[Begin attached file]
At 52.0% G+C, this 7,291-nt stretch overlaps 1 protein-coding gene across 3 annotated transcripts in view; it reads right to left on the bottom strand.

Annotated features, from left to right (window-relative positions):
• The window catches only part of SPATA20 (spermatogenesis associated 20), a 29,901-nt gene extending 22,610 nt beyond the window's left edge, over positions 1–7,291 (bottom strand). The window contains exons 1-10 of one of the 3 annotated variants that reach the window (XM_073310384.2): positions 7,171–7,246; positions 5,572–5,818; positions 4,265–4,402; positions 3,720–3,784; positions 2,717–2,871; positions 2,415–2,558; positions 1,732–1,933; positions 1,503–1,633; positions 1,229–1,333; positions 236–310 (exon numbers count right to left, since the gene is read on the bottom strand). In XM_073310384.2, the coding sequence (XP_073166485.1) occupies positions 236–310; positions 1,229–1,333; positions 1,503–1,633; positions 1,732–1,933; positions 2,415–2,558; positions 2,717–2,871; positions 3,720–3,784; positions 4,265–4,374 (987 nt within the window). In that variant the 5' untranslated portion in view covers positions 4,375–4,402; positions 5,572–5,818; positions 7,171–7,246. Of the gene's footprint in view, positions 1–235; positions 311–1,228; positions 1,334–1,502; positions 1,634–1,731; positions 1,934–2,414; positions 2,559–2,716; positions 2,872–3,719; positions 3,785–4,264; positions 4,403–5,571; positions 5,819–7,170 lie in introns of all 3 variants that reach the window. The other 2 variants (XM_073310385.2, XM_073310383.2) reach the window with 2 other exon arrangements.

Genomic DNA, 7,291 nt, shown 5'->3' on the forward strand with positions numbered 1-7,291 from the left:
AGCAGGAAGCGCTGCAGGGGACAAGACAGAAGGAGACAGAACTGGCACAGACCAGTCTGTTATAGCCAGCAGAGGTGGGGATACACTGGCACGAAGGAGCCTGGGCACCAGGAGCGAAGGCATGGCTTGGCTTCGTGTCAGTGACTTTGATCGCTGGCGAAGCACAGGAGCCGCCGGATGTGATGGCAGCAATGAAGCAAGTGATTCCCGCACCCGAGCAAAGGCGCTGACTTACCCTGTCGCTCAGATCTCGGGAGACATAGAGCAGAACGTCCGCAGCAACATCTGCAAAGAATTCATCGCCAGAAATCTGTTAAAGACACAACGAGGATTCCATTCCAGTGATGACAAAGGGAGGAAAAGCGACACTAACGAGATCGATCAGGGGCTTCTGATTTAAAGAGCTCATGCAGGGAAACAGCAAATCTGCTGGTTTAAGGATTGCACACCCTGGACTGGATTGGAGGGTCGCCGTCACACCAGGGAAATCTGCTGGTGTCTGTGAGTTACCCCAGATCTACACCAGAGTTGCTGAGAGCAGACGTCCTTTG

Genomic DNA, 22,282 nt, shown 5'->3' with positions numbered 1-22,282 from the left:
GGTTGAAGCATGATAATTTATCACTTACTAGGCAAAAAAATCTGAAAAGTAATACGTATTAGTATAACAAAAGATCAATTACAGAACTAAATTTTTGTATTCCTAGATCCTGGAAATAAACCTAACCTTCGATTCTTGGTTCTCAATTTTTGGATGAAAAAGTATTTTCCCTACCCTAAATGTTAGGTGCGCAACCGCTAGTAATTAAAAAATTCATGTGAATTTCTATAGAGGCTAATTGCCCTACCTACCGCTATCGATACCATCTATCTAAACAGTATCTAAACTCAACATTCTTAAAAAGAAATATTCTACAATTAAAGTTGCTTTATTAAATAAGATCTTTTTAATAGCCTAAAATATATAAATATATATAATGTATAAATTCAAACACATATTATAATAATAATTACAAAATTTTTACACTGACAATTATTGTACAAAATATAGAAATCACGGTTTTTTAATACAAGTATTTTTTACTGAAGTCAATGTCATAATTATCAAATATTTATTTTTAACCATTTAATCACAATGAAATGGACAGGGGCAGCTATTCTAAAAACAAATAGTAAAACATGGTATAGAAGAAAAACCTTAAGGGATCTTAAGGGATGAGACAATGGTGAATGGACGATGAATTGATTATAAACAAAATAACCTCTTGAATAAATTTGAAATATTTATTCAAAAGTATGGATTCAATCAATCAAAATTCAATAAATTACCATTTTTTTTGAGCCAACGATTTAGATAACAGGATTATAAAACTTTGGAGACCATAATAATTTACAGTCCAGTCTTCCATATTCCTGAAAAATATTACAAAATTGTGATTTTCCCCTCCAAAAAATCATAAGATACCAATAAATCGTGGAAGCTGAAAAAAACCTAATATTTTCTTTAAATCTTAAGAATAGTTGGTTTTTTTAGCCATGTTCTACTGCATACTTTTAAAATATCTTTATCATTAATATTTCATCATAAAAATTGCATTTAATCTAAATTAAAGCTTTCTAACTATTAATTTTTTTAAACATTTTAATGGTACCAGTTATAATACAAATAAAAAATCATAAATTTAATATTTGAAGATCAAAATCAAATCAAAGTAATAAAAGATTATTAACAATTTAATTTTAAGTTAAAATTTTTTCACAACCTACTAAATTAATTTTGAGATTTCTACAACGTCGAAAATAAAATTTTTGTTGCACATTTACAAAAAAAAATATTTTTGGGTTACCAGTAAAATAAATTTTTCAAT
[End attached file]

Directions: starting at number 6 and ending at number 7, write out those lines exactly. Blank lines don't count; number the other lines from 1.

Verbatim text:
Genomic DNA, 22,282 nt, shown 5'->3' with positions numbered 1-22,282 from the left:
GGTTGAAGCATGATAATTTATCACTTACTAGGCAAAAAAATCTGAAAAGTAATACGTATTAGTATAACAAAAGATCAATTACAGAACTAAATTTTTGTATTCCTAGATCCTGGAAATAAACCTAACCTTCGATTCTTGGTTCTCAATTTTTGGATGAAAAAGTATTTTCCCTACCCTAAATGTTAGGTGCGCAACCGCTAGTAATTAAAAAATTCATGTGAATTTCTATAGAGGCTAATTGCCCTACCTACCGCTATCGATACCATCTATCTAAACAGTATCTAAACTCAACATTCTTAAAAAGAAATATTCTACAATTAAAGTTGCTTTATTAAATAAGATCTTTTTAATAGCCTAAAATATATAAATATATATAATGTATAAATTCAAACACATATTATAATAATAATTACAAAATTTTTACACTGACAATTATTGTACAAAATATAGAAATCACGGTTTTTTAATACAAGTATTTTTTACTGAAGTCAATGTCATAATTATCAAATATTTATTTTTAACCATTTAATCACAATGAAATGGACAGGGGCAGCTATTCTAAAAACAAATAGTAAAACATGGTATAGAAGAAAAACCTTAAGGGATCTTAAGGGATGAGACAATGGTGAATGGACGATGAATTGATTATAAACAAAATAACCTCTTGAATAAATTTGAAATATTTATTCAAAAGTATGGATTCAATCAATCAAAATTCAATAAATTACCATTTTTTTTGAGCCAACGATTTAGATAACAGGATTATAAAACTTTGGAGACCATAATAATTTACAGTCCAGTCTTCCATATTCCTGAAAAATATTACAAAATTGTGATTTTCCCCTCCAAAAAATCATAAGATACCAATAAATCGTGGAAGCTGAAAAAAACCTAATATTTTCTTTAAATCTTAAGAATAGTTGGTTTTTTTAGCCATGTTCTACTGCATACTTTTAAAATATCTTTATCATTAATATTTCATCATAAAAATTGCATTTAATCTAAATTAAAGCTTTCTAACTATTAATTTTTTTAAACATTTTAATGGTACCAGTTATAATACAAATAAAAAATCATAAATTTAATATTTGAAGATCAAAATCAAATCAAAGTAATAAAAGATTATTAACAATTTAATTTTAAGTTAAAATTTTTTCACAACCTACTAAATTAATTTTGAGATTTCTACAACGTCGAAAATAAAATTTTTGTTGCACATTTACAAAAAAAAATATTTTTGGGTTACCAGTAAAATAAATTTTTCAAT